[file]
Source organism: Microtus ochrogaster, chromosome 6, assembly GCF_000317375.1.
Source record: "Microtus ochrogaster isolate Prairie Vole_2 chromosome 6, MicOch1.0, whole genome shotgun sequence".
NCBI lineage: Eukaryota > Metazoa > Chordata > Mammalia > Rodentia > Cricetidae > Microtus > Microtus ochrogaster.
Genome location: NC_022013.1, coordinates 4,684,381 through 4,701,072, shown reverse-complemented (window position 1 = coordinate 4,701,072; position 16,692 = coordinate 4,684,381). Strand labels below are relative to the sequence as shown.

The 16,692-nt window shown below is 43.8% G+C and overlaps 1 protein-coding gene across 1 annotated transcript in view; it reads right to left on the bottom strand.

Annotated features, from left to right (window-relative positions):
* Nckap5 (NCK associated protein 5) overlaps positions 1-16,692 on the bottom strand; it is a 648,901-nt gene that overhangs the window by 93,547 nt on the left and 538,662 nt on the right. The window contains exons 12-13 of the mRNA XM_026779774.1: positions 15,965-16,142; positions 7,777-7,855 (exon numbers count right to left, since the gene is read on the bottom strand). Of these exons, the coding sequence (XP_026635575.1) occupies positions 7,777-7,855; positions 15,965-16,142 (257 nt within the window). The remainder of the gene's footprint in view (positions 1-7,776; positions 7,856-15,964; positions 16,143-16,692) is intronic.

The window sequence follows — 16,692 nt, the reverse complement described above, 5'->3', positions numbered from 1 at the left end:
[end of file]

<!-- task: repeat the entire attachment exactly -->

Source organism: Microtus ochrogaster, chromosome 6, assembly GCF_000317375.1.
Source record: "Microtus ochrogaster isolate Prairie Vole_2 chromosome 6, MicOch1.0, whole genome shotgun sequence".
NCBI lineage: Eukaryota > Metazoa > Chordata > Mammalia > Rodentia > Cricetidae > Microtus > Microtus ochrogaster.
Genome location: NC_022013.1, coordinates 4,684,381 through 4,701,072, shown reverse-complemented (window position 1 = coordinate 4,701,072; position 16,692 = coordinate 4,684,381). Strand labels below are relative to the sequence as shown.

The 16,692-nt window shown below is 43.8% G+C and overlaps 1 protein-coding gene across 1 annotated transcript in view; it reads right to left on the bottom strand.

Annotated features, from left to right (window-relative positions):
* Nckap5 (NCK associated protein 5) overlaps positions 1-16,692 on the bottom strand; it is a 648,901-nt gene that overhangs the window by 93,547 nt on the left and 538,662 nt on the right. The window contains exons 12-13 of the mRNA XM_026779774.1: positions 15,965-16,142; positions 7,777-7,855 (exon numbers count right to left, since the gene is read on the bottom strand). Of these exons, the coding sequence (XP_026635575.1) occupies positions 7,777-7,855; positions 15,965-16,142 (257 nt within the window). The remainder of the gene's footprint in view (positions 1-7,776; positions 7,856-15,964; positions 16,143-16,692) is intronic.

The window sequence follows — 16,692 nt, the reverse complement described above, 5'->3', positions numbered from 1 at the left end: